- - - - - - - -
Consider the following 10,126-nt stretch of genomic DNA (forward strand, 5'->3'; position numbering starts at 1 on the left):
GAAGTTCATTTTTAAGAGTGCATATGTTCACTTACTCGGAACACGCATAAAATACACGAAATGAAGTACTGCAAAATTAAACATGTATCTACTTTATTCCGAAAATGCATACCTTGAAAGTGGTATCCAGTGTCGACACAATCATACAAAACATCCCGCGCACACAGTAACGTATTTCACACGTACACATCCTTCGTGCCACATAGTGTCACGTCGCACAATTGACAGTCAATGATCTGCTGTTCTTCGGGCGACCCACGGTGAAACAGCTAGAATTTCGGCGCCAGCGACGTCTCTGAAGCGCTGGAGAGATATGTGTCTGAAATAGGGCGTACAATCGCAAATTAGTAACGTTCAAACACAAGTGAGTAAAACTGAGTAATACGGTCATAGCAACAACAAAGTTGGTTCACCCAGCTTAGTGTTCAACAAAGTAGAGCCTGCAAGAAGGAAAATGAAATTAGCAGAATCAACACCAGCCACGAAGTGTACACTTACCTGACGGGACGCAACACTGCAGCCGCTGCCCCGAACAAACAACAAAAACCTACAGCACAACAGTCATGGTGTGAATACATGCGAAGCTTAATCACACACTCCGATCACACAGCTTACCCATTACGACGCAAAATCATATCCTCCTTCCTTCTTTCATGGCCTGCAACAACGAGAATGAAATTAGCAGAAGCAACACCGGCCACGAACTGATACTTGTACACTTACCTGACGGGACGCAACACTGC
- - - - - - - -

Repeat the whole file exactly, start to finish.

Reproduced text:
Consider the following 10,126-nt stretch of genomic DNA (forward strand, 5'->3'; position numbering starts at 1 on the left):
GAAGTTCATTTTTAAGAGTGCATATGTTCACTTACTCGGAACACGCATAAAATACACGAAATGAAGTACTGCAAAATTAAACATGTATCTACTTTATTCCGAAAATGCATACCTTGAAAGTGGTATCCAGTGTCGACACAATCATACAAAACATCCCGCGCACACAGTAACGTATTTCACACGTACACATCCTTCGTGCCACATAGTGTCACGTCGCACAATTGACAGTCAATGATCTGCTGTTCTTCGGGCGACCCACGGTGAAACAGCTAGAATTTCGGCGCCAGCGACGTCTCTGAAGCGCTGGAGAGATATGTGTCTGAAATAGGGCGTACAATCGCAAATTAGTAACGTTCAAACACAAGTGAGTAAAACTGAGTAATACGGTCATAGCAACAACAAAGTTGGTTCACCCAGCTTAGTGTTCAACAAAGTAGAGCCTGCAAGAAGGAAAATGAAATTAGCAGAATCAACACCAGCCACGAAGTGTACACTTACCTGACGGGACGCAACACTGCAGCCGCTGCCCCGAACAAACAACAAAAACCTACAGCACAACAGTCATGGTGTGAATACATGCGAAGCTTAATCACACACTCCGATCACACAGCTTACCCATTACGACGCAAAATCATATCCTCCTTCCTTCTTTCATGGCCTGCAACAACGAGAATGAAATTAGCAGAAGCAACACCGGCCACGAACTGATACTTGTACACTTACCTGACGGGACGCAACACTGC